Johnston ocean hypothesisEdit

Like the Canfield Ocean model, the Johnston hypothesis serves as a potential explanation of causal factors for tempered oxygenic production. The model ultimately claims that sulfide driven anoxic photosynthesis via sulfidic prokaryotes helped sustain a long period of deep ocean anoxia, and more specifically, euxinia. This period ended with the exhaustion of sulfide resources, leading to the coupling of oxygenic production and carbon burial that is characteristic of today's oceans.[31]

At the first order, Johnson's take on the Canfield model is to recognize that maintaining the anoxygenic conditions requisite for a billion years would be difficult: as organic matter sinks, it decays and consumes oxygen, a process which is exacerbated by anoxygenic photosynthesis. It has been hypothesized that an explanation for this discrepancy could be anoxygenic photosynthesis, a primary production pathway that does not involve oxygen production as a byproduct. In this case, the consumption of oxygen by respiration is not balanced by oxygen generation through primary production. A modern example of such a system is best exemplified in parts of the Black Sea.[8]

Research using chromium isotope analysis provides evidence for a decrease in atmospheric oxygen levels during the Boring Billion

Further evidenceEdit

Gaps in the evidence from ancient rocks have failed to explain the discrepancy between Earth's atmospheric and oceanic oxygen levels. By tracing the movement of chromium isotopes from land to ocean, a process that is sensitive to atmospheric oxygen levels, the earliest signs of significant chromium oxidation have been found. This suggests levels of atmospheric oxygen to have significantly increased around 800 million years ago. Small amounts of oxygen can convert insoluble chromium, a constituent of the continental crust to a soluble form which is then transported to the ocean and deposited in ironstone. By studying the chromium isotope composition in ancient ironstones, measuring the ratio of heavier 53Cr (which is more sensitive to oxidation) to the lighter 52Cr, researchers can determine ancient oxygen levels. This research revealed very low oxygen levels during the Boring Billion, which are below 0.1% of present atmospheric levels.[23]

Rather than iron oxidation involving iron (III), pyrite formation (FeS2) involves the uptake of iron (II) during euxinic conditions. A research team from the University of Tasmania, under the geologist Ross Large, measured levels of pyrite in ancient seafloor rocks to show that after the initial burst of oxygen 2.4–2.1 Ga there was a decline in oxygen levels until the second oxidation event around 800–600 Ma.[27]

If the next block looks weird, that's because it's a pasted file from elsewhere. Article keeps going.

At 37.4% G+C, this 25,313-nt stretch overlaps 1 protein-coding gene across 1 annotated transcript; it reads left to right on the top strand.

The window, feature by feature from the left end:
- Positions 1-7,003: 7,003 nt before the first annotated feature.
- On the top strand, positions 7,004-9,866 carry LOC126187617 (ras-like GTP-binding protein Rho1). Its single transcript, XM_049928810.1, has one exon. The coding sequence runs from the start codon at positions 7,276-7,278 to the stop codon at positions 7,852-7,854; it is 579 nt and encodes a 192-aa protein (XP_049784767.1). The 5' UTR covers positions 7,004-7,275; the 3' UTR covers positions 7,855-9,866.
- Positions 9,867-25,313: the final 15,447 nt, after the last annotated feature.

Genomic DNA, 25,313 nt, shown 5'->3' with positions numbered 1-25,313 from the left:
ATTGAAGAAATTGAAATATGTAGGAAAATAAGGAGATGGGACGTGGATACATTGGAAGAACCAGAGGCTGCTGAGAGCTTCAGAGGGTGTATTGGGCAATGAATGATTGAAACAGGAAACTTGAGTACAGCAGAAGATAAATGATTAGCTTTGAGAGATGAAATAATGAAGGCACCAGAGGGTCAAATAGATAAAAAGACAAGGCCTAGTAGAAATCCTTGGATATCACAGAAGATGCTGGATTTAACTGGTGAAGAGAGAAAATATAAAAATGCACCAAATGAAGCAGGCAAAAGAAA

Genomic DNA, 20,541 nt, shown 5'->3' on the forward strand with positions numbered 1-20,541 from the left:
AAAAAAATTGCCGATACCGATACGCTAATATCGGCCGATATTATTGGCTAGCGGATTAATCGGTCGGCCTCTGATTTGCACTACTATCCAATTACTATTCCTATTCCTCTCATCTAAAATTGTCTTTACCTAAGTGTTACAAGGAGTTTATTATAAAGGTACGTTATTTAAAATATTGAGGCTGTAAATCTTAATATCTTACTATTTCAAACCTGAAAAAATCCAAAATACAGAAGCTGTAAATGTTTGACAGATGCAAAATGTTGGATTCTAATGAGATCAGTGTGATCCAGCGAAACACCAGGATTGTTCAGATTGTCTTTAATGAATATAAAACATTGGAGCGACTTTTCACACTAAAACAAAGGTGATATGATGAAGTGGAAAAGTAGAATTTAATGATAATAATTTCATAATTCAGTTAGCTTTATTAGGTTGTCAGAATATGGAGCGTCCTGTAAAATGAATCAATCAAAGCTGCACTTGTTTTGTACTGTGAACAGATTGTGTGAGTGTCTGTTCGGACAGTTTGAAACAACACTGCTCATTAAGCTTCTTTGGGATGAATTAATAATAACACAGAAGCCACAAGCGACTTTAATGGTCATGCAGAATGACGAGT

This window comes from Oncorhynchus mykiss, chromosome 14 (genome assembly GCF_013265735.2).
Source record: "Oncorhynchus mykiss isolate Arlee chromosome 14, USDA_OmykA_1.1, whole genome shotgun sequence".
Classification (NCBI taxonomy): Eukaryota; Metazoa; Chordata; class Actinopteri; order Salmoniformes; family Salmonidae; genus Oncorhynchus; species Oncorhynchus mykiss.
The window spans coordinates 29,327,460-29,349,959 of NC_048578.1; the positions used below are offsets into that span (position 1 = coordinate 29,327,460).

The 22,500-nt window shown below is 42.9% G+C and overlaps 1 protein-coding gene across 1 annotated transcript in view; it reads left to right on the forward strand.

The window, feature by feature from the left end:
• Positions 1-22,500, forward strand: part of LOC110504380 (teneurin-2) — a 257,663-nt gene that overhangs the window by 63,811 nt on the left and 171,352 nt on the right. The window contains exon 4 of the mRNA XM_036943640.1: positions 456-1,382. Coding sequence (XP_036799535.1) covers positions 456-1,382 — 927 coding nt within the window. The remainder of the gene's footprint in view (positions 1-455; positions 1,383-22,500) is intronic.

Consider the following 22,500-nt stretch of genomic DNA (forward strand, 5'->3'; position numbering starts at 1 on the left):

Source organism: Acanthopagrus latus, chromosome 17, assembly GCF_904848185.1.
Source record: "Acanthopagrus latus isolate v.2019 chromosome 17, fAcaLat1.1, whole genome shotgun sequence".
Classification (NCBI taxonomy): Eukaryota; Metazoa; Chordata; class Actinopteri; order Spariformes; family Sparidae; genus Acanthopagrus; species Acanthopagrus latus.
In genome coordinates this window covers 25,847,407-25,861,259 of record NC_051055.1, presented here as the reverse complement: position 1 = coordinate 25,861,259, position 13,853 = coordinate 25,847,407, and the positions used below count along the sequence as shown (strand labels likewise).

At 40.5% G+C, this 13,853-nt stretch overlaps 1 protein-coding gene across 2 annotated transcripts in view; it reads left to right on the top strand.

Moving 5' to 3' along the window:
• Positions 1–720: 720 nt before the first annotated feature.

Earth's first eukaryotesEdit

In comparison to the great increase in diversity during the Cambrian explosion, the evolution of life during the Boring Billion was relatively slow.[32] However, this period did see the occurrence of several major events in the history of evolution, specifically the development of eukaryotic cells, the evolution of multicellularity and the evolution of sexual reproduction.[6] Several steps were required in the evolution of eukaryotes from a prokaryotic ancestor including a reorganization of DNA within cells and the acquisition of organelles.[6]

The first eukaryotes originated sometime between 2.3 and 1.1 billion years ago, around the beginning of the Boring Billion.[6] The precise onset of eukaryotic evolution is hard to determine, but evidence for the presence of eukaryotic cells during this period can be found in the fossil record and molecular fossils.[6] After eukaryotic cells evolved, multicellularity appeared.[6] By 1.8 Ga the first living things on planet Earth that were big enough to see with the naked eye had appeared.[6] By the end of the Boring Billion, multicellular algae, fungi, and animals inhabited Earth.[6] Almost all of this life was restricted to Earth's oceans, but near the end of the Boring Billion the first terrestrial life, a proto-lichen, colonized land.[6]

Steps required for eukaryotic evolutionEdit

There is no agreed upon theory for the evolutionary steps that led to the appearance of the first eukaryotes, including the origin of the nucleus, cytoskeleton, and organelles that distinguish eukaryotes from prokaryotes (See "Hypotheses for the origin of eukaryotes" within the Eukaryote page). There are several changes that must have occurred as eukaryotic life evolved: an increase in genetic complexity, the development of an advanced cytoskeleton, a loss of the rigid bacterial outer wall, and the acquisition of membrane-bound organelles within cells.[6]

DNA reorganizationEdit

Eukaryotic cells are generally much more complex than prokaryotic cells. When eukaryotic life evolved, an increase in genetic material was necessary to enable this complexity. With an increase in the amount of genetic material inside cells as eukaryotes were evolving, the evolution of entirely new structures and mechanisms of gene copying was required, leading to the development of the eukaryotic cell cycle.[6]